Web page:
them assassinate President Kennedy and Martin Luther King
    while at the same time destroying American unions.
    mlk FBI mafia
    JFK FBI mafia
    FBI mafia Jackie presser teamsters

    C’mon folks. CNN is the poster child mouthpiece
    for the US Military Industrial complex.
    How would I rate the program?
    Soft Porn, eh?
    scuse me have to go and wipe the
    dribble off my face.

    1. MS:

      It would have been too much to include your friend. Perhaps the documentary director can pick up her part from the cutting room floor and do something more substantial on the top echelon informant program. Good luck with the drip. Hope its nothing serious.

  14. Matt, keep on trekking towards the truth and me, a former Navy uniformed Public Health Corps Officer, will keep on tacking towards the truth. CraigMack is correct: the word on the street is that Steve Rakes testimony would undermine and unravel Weeks and others’ lies and that’s why Fred the Fed held him up, held him back and then didn’t use his testimony at trial. Steve Rakes’ murder is still a mystery and I don’t believe the guy who killed him, a sixty-eight year old career criminal thief who never killed anybody in his life, acted alone. 2. You’re right, it’s not the lower echelon FBI rank and file that’s corrupt, aside from Morris, it’s the DOJ prosecutors, judges and the system: Intellectually corrupt and constitutionally corrupt in my humble opinion. 3. Boston College’s student newspaper, The Heights, reported Kelly saying Whitey Bulger paid off many FBI agents; since Morris is admittedly corrupt and Connolly was acquitted of accepting any money or rings or things of value, who is Kelly referring to —name them—and who has he and wiseguy Wyshak prosecuted? The answer: None. So stop spewing defamations against honest cops and honest FBI agent, will you Mr. Kelly, part of the corrupt DOJ prosecutors’ office? Kelly was on Howie Carr and never mentioned Connolly’s acquittals; not even the recent Miami acquittal. Kelly never mentioned Connolly was convicted by a Boston jury of just one crime during his 23 years as an FBI agent: transferring a case of wine from Whitey to Morris; Morris said the case had $1,000 in it. Morris, the known, proven perjurer, admits accepting about $9,000 from Whitey and others (bookies, drug dealers). Morris was Connolly’s supervisor. Yet we are to believe Flemmi and Whitey that Connolly, the bit player, the low man on the totem pole, was given 20,000 a year for 20 y ears. Whitey piggy-backs on Flemmi’s lies. Both have defamed many honest agents and cops, and they did so with the complicity of the DOJ lawyers who encouraged their perjuries. Remember Fred the Fed Wyshak and Major Foley asked DOJ prosecutor Durham not to put Salemme on the stand because he was a known perjurer; Salemme got on the stand then perjured himself in Connolly’s Boston trial; Salemme was convicted of perjury: Surprise. Then Kelly and Wyshak put known, proven perjurers Flemmi and Morris on the stand in Miami and back in Boston at Whitey’s trial. It seems to me if you have to stoop so low as to rely on the testimony of known perjurers, serial killers, serial drug pushers, serial predators, that you shouldn’t be in the prosecution business. The TRAVESTIES continue inside and outside the courtroom, the flagrant violations of fairness and due process principles continue on and off the playing fields. The Character Assassins continue to ply their trade with and against the currents and trade winds. Be forewarned: as Dylan sang, “The Times They are achangin!” The people see through the shenanigans and hijinks. Remember this: The good will out!!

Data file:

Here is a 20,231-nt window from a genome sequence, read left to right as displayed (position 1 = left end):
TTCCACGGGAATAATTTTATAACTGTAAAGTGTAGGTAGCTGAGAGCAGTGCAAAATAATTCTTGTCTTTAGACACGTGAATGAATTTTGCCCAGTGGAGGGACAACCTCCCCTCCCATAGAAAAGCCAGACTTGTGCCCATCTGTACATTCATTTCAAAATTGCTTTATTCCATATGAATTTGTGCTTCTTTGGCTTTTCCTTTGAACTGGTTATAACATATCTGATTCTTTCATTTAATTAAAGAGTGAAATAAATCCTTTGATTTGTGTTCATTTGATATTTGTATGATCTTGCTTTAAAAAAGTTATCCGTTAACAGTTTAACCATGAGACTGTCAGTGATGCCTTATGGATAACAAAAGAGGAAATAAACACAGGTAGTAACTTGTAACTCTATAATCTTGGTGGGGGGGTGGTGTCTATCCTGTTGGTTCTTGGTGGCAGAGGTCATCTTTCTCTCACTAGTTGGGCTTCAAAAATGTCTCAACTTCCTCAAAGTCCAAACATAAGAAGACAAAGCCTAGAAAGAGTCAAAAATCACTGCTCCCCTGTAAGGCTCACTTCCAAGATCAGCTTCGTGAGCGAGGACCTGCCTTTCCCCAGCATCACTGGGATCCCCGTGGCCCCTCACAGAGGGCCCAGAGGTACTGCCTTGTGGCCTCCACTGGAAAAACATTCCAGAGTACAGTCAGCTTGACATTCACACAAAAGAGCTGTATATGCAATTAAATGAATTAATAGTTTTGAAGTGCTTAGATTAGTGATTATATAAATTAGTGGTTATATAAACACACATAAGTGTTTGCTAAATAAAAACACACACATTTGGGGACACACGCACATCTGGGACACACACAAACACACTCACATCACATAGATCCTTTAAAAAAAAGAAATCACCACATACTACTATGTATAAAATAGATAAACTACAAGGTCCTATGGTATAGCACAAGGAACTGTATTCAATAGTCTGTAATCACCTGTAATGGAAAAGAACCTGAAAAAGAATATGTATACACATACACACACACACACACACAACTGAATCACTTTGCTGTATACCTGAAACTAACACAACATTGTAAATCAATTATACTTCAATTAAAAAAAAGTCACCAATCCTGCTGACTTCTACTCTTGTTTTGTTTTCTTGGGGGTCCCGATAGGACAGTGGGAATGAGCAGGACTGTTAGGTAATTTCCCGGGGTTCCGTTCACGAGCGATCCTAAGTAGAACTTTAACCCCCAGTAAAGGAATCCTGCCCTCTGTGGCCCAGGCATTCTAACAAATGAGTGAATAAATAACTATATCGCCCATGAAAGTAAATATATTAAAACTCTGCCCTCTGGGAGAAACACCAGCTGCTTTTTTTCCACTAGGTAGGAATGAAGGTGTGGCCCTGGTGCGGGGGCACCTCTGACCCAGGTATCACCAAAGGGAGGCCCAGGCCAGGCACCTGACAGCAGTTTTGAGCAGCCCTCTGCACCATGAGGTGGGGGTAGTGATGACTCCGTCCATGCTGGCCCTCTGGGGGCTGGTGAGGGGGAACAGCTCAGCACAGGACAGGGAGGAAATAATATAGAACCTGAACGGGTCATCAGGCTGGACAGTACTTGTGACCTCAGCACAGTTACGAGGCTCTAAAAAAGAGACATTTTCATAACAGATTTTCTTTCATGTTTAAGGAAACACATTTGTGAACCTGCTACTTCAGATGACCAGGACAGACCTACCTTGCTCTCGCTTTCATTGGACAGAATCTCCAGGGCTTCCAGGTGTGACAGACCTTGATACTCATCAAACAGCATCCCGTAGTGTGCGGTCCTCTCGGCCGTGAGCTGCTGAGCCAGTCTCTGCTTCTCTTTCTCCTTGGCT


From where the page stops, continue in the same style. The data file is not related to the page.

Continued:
1. The good will out? ask JFK. and MLK

      in other news

      Botched FBI raid in Bellevue stings feds for $100K
      By Brian Bowling Staff Reporter
      Friday, Sept. 19, 2014, 3:09 p.m.

      The federal government has apparently agreed to pay $100,000 to settle a Bellevue family’s lawsuit over a botched 2011 FBI-led raid on their home, according to court documents filed Friday.

      Led by FBI Special Agent Karen Springmeyer, about a dozen officers used a battering ram to enter the rented Orchard Street home where Gary Adams and his family lived on March 3, 2011. The police were looking for a suspect who hadn’t lived at that address for nearly two years, the lawsuit says.

      Tim O’Brien, the family’s lawyer, filed a motion Friday asking U.S. District Judge Nora Barry Fischer to approve the share of the settlement that would be set aside in interest bearing accounts for five minor children who were present when the raid occurred.

      The children would receive a total of $9,500. O’Brien would receive $46,250 for attorney’s fees and legal costs and the remaining $44,250 would be divided among the six adults who were in the house during the raid, the motion says.

      1. MS:

        Notice how the lawyers get all the money. I just got notice from a lawyer that he brought a civil action agains Lenovo because the wifi in my computer isn’t working as it should. The case has settled. I’m entitled to send my computer back or receive $100. The lawyers are going to get 8 million dollars. I shoud have stayed out of the public sector and worked harder at my civil practice.